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Speeding up an RTS game?

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Hi. I''m currently playing around at writing a simple RTS game as a learning experiance. I''ve got most of the components up and running using a standard height map, and some basic units that I can move around with the mouse. I''d like to make the game larger and more detailed and was wondering what the best way of speeding up my game would be. I''m currently using display lists for models and vertex arrays for the terrain, but was wondering if using an Octree, Quadtree or BSP would help performance, and if so which is the best one for an ''Age of Mythology'' type game?

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Of course quad-tree is the best for the terrain rendering engine, and you should use VBO''s(it may increase your performance for a 3 times)

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Guest Anonymous Poster
Of course quad-tree is the best for the terrain rendering engine, and you should use VBO''s(it may increase your performance for a 3 times)

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You should dynamically change your level of detail (LoD) of your terrain (i.e. with the ROAM - real-time optimally adapted mesh - algorithm).
For details about see the NeHe-Forum on gamedev.net - there has just been a post on terrains and a lot of links on this topics have been posted there.

Combine ROAM with a quadtree for frustrum culling. If your terrain has lots of mountains in it, check on backface culling and/or occlusion testing for further performance.

Draw your terrain as triangle strips in a vertex array or dynamical vertex buffer object (dynamical to be compatible with the ROAM algorithm).


x = rx ( 1 - x ) ; r > 3.5699
... and chaos may begin ...

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Thanks for that guys. I''ve had a quick look at VBO''s and they seem pretty straight forward enough. I''ve also had a look at some demos using ROAM, but when you moved over the landscape, it looked weird as the detail improvement made the contours change in front of your eyes. Perhaps it was just the demos I was looking at that were simple. Does anyone know of any game that use ROAM?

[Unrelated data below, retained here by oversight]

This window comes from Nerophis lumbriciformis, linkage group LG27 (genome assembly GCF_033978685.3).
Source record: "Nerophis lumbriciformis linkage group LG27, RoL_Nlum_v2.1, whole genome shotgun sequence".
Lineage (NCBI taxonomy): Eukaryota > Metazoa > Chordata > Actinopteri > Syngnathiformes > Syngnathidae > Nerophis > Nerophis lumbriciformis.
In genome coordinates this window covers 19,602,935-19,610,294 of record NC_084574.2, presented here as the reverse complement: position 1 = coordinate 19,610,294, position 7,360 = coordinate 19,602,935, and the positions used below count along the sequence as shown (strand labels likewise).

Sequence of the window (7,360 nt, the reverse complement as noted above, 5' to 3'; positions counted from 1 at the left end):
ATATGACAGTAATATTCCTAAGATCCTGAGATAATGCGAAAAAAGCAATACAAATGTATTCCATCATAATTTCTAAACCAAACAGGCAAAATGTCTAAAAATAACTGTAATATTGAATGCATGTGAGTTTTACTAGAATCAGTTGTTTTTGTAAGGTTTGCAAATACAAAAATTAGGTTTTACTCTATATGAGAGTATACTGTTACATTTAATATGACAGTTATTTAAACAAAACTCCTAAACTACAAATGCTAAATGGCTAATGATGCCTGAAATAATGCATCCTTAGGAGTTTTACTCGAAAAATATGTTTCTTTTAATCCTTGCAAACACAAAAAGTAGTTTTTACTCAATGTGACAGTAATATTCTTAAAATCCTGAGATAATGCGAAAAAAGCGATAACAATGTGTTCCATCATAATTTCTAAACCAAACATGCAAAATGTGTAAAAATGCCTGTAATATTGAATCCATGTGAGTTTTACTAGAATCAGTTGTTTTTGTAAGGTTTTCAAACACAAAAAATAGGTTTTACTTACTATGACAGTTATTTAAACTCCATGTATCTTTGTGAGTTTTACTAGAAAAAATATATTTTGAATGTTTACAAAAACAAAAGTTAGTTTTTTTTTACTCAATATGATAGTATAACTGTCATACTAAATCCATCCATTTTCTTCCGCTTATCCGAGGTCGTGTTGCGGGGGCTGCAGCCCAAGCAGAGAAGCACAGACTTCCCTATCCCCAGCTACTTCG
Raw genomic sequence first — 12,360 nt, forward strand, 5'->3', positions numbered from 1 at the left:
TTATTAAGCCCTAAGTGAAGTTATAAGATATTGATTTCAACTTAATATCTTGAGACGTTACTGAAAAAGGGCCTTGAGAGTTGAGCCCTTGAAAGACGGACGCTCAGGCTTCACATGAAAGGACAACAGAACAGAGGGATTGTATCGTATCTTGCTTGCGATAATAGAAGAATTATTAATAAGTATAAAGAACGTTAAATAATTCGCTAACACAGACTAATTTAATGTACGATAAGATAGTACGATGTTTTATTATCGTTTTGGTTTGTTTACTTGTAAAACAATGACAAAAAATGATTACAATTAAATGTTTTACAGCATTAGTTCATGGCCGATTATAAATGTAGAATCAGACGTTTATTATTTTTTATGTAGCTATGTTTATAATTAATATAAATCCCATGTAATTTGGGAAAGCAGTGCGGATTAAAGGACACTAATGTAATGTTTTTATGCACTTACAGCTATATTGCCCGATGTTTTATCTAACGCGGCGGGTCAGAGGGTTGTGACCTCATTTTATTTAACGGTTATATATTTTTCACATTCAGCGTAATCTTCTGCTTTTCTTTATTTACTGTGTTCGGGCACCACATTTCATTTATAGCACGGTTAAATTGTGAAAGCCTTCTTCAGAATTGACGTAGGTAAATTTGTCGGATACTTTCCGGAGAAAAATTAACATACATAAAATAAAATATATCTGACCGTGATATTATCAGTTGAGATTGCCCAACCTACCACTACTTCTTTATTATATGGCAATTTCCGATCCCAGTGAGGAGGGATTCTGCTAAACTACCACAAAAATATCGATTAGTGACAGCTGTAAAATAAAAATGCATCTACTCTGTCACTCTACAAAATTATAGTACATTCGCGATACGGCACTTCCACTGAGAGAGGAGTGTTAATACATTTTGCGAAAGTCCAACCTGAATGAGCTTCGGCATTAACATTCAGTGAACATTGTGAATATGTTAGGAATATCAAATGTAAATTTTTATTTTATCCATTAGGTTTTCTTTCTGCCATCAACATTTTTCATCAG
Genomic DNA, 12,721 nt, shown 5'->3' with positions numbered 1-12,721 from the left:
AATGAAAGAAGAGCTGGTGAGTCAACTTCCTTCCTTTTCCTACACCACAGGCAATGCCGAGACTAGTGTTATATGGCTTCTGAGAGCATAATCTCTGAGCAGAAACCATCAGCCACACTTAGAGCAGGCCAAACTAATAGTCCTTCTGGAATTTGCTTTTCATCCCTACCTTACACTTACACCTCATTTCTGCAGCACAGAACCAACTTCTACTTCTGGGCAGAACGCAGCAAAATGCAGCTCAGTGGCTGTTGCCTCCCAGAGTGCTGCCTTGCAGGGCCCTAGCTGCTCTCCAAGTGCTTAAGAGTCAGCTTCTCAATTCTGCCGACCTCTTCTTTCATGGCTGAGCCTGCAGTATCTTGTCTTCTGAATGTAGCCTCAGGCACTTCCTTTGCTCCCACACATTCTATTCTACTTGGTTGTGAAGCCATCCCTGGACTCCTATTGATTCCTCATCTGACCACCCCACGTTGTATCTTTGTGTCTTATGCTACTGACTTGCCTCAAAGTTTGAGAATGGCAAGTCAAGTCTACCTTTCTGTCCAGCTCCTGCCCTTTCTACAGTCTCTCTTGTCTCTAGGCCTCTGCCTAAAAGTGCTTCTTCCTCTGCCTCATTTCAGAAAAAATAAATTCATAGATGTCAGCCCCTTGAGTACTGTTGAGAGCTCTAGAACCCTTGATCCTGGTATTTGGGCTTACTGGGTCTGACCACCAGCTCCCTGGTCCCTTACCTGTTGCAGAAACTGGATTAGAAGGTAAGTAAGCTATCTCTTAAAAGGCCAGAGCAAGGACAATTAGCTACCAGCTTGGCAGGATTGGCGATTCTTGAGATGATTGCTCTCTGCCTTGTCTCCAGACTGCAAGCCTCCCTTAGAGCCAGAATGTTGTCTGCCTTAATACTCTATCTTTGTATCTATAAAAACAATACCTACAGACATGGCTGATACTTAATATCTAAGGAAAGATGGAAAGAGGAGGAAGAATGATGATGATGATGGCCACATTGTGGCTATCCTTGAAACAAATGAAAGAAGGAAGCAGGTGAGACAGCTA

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quote:
Original post by 6
Thanks for that guys. I''ve had a quick look at VBO''s and they seem pretty straight forward enough. I''ve also had a look at some demos using ROAM, but when you moved over the landscape, it looked weird as the detail improvement made the contours change in front of your eyes. Perhaps it was just the demos I was looking at that were simple. Does anyone know of any game that use ROAM?


Triangle binary tree, ah la ROAM, can be more appropriate for terrain with a continuous level of detail than quadtrees. They also have an implicit LOD representation. You can also frustum cull, etc using exclusively the tribin tree. I am not sure why the other posters recommended using a quadtree.

Halo uses a more modern version of ROAM. The old ROAM is quite outdated. Graphics card can take alot more punishment today and so performing such CPU intensive calculation ( priority queue with seperate split/merge lists ) may not be the best idea anymore. There is a great ROAM article on Gamasutra here.

Extremely noticable popping probably means the coders of the demo''s you checked out, sucked. Again, halo being the perfect example since there are so many gorgeous outdoor scenes in that game. If you didn''t know they used a CLOD algorithm you would never notice the little popping effects.

Farcry has a decent CLOD but it breaks down horribly in a number of places such as when you use the zoom on a weapon. Its all a matter of give and takes.

Anyhow, here are a couple of shots from my first terrain engine.

Screenshot of a scene WITHOUT LOD

Screenshot of same scene WITH LOD

Superimpose them and you can see the differences. However LOD makes scenes like that possible while still maintaining a good frame rate.

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Just checking; you do exclude things that aren't in the scene from drawing, right? =)


And it's always good to keep the rendering separate from the gameupdates... in my game I got three threads so far; GameLogic,Update() and Draw()


[edited by - Rasmadrak on June 3, 2004 9:52:54 PM]

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